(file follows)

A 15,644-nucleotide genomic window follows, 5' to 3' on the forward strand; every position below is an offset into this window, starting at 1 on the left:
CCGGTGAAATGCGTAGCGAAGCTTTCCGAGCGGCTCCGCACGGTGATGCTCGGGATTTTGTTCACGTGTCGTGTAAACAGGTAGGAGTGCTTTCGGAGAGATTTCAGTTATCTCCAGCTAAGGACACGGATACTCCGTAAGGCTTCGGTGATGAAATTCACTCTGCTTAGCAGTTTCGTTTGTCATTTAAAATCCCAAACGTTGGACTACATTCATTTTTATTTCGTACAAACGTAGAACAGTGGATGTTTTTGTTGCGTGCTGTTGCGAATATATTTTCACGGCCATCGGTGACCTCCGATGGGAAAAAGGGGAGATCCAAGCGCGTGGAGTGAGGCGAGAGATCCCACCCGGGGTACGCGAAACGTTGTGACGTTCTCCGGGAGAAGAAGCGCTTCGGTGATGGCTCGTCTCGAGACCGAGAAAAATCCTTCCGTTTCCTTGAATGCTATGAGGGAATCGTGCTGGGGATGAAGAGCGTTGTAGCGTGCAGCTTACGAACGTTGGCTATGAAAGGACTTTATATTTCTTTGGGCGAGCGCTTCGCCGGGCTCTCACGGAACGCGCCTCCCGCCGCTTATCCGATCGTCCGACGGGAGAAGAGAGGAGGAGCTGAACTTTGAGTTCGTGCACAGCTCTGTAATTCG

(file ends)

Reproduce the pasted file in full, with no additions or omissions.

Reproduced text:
A 15,644-nucleotide genomic window follows, 5' to 3' on the forward strand; every position below is an offset into this window, starting at 1 on the left:
CCGGTGAAATGCGTAGCGAAGCTTTCCGAGCGGCTCCGCACGGTGATGCTCGGGATTTTGTTCACGTGTCGTGTAAACAGGTAGGAGTGCTTTCGGAGAGATTTCAGTTATCTCCAGCTAAGGACACGGATACTCCGTAAGGCTTCGGTGATGAAATTCACTCTGCTTAGCAGTTTCGTTTGTCATTTAAAATCCCAAACGTTGGACTACATTCATTTTTATTTCGTACAAACGTAGAACAGTGGATGTTTTTGTTGCGTGCTGTTGCGAATATATTTTCACGGCCATCGGTGACCTCCGATGGGAAAAAGGGGAGATCCAAGCGCGTGGAGTGAGGCGAGAGATCCCACCCGGGGTACGCGAAACGTTGTGACGTTCTCCGGGAGAAGAAGCGCTTCGGTGATGGCTCGTCTCGAGACCGAGAAAAATCCTTCCGTTTCCTTGAATGCTATGAGGGAATCGTGCTGGGGATGAAGAGCGTTGTAGCGTGCAGCTTACGAACGTTGGCTATGAAAGGACTTTATATTTCTTTGGGCGAGCGCTTCGCCGGGCTCTCACGGAACGCGCCTCCCGCCGCTTATCCGATCGTCCGACGGGAGAAGAGAGGAGGAGCTGAACTTTGAGTTCGTGCACAGCTCTGTAATTCG